Shorezone and Shoreline Habitat Protection

What is shoreline habitat and why is it important?

Shoreline habitats are unique areas greatly influenced by tidal patterns, neighbouring estuaries and wetlands, and human uses. Each shoreline habitat supports a great diversity of life. While many of the habitats thrive, some of them require our attention so that we can monitor our human impact, and not negatively affect the abundance of life in these areas.

How is shoreline habitat monitored?


PRPA has worked with key partners to document existing shoreline habitats around Prince Rupert, the Tsimshian peninsula and the Skeena River using very high-resolution aerial imagery. The photographs and videos of hundreds of kilometres of shoreline were taken while flying several hundred feet over the ground, and spatially referenced by a global positioning system so that accurate latitude and longitude information can be determined for any location in the photo. Lastly, the images are stitched together to create a coastal survey map.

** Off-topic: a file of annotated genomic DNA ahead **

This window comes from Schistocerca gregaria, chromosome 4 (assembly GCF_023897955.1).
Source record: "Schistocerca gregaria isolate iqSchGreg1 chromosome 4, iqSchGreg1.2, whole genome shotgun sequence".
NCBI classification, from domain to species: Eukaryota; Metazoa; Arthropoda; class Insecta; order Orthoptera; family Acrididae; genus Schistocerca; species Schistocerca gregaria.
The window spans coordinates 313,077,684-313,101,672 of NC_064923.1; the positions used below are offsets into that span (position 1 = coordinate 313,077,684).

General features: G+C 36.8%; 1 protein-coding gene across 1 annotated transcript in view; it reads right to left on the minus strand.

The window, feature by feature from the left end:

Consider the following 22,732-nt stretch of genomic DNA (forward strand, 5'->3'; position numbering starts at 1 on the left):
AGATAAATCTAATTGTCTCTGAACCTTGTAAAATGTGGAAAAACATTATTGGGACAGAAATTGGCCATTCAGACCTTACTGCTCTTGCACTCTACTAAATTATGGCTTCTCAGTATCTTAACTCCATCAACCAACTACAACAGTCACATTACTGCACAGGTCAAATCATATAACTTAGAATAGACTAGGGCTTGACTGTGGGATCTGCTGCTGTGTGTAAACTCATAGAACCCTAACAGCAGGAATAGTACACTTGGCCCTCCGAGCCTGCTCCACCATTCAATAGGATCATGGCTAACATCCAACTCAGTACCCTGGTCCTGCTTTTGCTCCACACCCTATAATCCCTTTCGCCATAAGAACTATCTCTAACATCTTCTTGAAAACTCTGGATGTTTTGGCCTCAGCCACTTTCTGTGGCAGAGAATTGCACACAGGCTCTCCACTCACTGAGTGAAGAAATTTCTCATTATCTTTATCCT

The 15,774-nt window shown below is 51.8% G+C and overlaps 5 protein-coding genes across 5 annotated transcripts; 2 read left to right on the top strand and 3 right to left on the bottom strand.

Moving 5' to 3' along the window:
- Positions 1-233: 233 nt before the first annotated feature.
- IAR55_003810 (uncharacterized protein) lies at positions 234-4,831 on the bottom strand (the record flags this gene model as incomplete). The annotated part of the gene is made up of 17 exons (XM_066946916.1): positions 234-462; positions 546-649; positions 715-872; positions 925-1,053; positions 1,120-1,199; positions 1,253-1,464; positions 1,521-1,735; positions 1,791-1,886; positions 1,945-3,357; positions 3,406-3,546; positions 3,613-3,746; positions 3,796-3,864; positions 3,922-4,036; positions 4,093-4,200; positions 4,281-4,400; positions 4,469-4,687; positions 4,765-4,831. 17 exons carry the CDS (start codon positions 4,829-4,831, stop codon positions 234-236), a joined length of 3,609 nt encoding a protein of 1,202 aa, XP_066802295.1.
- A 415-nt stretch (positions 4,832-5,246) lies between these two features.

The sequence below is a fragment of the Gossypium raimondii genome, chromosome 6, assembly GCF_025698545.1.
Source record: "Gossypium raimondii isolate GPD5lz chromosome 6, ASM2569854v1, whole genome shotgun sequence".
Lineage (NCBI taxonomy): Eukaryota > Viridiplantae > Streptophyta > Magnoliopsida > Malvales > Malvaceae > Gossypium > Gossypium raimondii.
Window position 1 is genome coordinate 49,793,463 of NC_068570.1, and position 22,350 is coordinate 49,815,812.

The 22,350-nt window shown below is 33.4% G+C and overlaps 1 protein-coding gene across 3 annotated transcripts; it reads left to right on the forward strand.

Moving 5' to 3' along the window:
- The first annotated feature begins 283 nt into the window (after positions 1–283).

This program will be repeated on a cycle subject to the amount of change that is caused by human or natural forces. 

In addition to monitoring, this information can also be critical for response to natural and manmade disasters. The data in these photos can provide emergency and coastal managers with information needed to assess damage, but also to develop recovery strategies, facilitate search and rescue efforts, and identify hazards to navigation and hazardous material spills.

The ShoreZone Imaging Survey was funded by the Prince Rupert Port Authority, Pacific Northwest LNG, Aurora LNG, the Gitxaala Nation, the Metlakatla First Nation, the Nisga’a First Nation, as well as BC Ministry of Environment.

ShoreZone mapping and imagery can be found here.

While ShoreZone imagery specifically, can be found here.

Intertidal Biodiversity Surveys

PRPA has been conducting intertidal transect surveys since 2017. These surveys involve recording the types and number of species found at several intertidal (shoreline) areas on both Kaien and Ridley Island. The data collected from these surveys is used as a baseline to understand current ecosystem health of each area and to understand any impacts from future development.

What determines a threat to shoreline habitat?

Changes in the shape of the shoreline can be analyzed by measuring differences in past and present shoreline locations. By looking at this information over a period of time, we can determine where and how fast shoreline and habitat is changing, which can help with planning for the future. Shoreline change is a prime indicator of coastal environmental resource threat, as these changes can drive the alteration of natural habitats.